Australian meat processors will use independent third parties to verify their practices meet animal welfare standards.

The initiative is part of the the Australian Meat Industry Council's efforts to boost its welfare credentials, and strengthen its welfare label used on meat products.

AMIC's animal welfare spokesperson Tom McGuire says animal welfare is not negotiable.

"I think it is very important. Consumers and the general public expect that of us.

"The auditing will be done by qualified auditors under a program managed by Aus-Meat on behalf of the council.

"From a consumer's perspective, they don't care where an animal welfare incident comes from, so it is important that the whole industry take this up so we can stand as one."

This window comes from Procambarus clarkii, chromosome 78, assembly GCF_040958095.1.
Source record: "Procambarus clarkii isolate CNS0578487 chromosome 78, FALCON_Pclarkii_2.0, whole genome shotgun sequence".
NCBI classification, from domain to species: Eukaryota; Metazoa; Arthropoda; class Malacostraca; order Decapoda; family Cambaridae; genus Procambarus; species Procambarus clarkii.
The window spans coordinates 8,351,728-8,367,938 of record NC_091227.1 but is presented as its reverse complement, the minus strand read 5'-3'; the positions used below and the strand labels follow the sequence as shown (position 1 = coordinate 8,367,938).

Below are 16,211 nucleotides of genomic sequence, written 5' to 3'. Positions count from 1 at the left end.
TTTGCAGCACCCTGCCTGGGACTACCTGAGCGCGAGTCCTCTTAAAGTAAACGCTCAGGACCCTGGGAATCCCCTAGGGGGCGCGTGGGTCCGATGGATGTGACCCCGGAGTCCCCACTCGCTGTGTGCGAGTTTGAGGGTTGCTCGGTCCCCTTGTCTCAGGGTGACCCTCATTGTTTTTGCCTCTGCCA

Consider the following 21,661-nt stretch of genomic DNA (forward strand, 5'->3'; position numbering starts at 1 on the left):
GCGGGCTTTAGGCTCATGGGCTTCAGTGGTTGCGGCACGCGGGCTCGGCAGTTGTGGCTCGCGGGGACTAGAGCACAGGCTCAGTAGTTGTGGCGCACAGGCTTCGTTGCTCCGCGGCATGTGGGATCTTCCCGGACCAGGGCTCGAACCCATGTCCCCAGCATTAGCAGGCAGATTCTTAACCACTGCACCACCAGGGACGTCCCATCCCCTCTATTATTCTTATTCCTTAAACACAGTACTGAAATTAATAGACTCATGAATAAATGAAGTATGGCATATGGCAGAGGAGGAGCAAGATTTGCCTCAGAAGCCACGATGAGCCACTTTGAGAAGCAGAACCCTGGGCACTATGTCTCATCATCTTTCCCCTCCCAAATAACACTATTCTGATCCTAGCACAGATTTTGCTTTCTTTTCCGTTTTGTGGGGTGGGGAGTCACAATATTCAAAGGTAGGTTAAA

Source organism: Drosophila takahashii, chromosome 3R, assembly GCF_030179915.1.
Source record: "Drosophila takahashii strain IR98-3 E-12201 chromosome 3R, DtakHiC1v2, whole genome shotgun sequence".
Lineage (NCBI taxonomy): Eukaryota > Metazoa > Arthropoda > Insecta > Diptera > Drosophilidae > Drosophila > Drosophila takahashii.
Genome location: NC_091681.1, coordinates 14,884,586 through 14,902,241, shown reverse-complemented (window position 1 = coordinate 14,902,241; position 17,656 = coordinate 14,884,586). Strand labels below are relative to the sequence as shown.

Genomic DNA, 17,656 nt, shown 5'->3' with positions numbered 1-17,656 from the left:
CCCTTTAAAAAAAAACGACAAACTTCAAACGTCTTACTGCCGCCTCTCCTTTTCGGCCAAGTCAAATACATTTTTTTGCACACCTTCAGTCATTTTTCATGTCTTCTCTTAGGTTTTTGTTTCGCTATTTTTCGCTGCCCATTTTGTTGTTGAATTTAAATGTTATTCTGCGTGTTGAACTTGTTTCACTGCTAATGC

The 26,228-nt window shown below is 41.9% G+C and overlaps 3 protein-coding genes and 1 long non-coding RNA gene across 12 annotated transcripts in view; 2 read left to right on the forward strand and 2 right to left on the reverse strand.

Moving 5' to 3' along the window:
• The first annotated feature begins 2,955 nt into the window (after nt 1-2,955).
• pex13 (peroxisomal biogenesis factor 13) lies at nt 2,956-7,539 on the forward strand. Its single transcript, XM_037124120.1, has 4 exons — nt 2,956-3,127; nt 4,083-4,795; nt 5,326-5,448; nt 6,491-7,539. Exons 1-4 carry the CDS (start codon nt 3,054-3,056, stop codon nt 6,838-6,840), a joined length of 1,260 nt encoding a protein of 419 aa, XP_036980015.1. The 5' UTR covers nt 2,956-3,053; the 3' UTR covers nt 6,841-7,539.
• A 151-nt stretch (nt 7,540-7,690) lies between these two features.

Mr McGuire says the welfare code applies from the time the animal arrives at the meatworks through until it is processed

"A key element of the program is to give feedback to producers about the quality of the livestock that are received, and if there are any incidents, such as whether an animal was not fit to load or there was any injury when the animal was received."

Mr McGuire says the voluntary code includes a training program in animal welfare.

"Concurrently with the standard, we have developed nationally recognised standards in animal welfare for livestock handlers and animal welfare officers."

Mr McGuire says animal welfare is not negotiable.

"We are not got going to get more money for getting it right, but it is just a key to stay in business."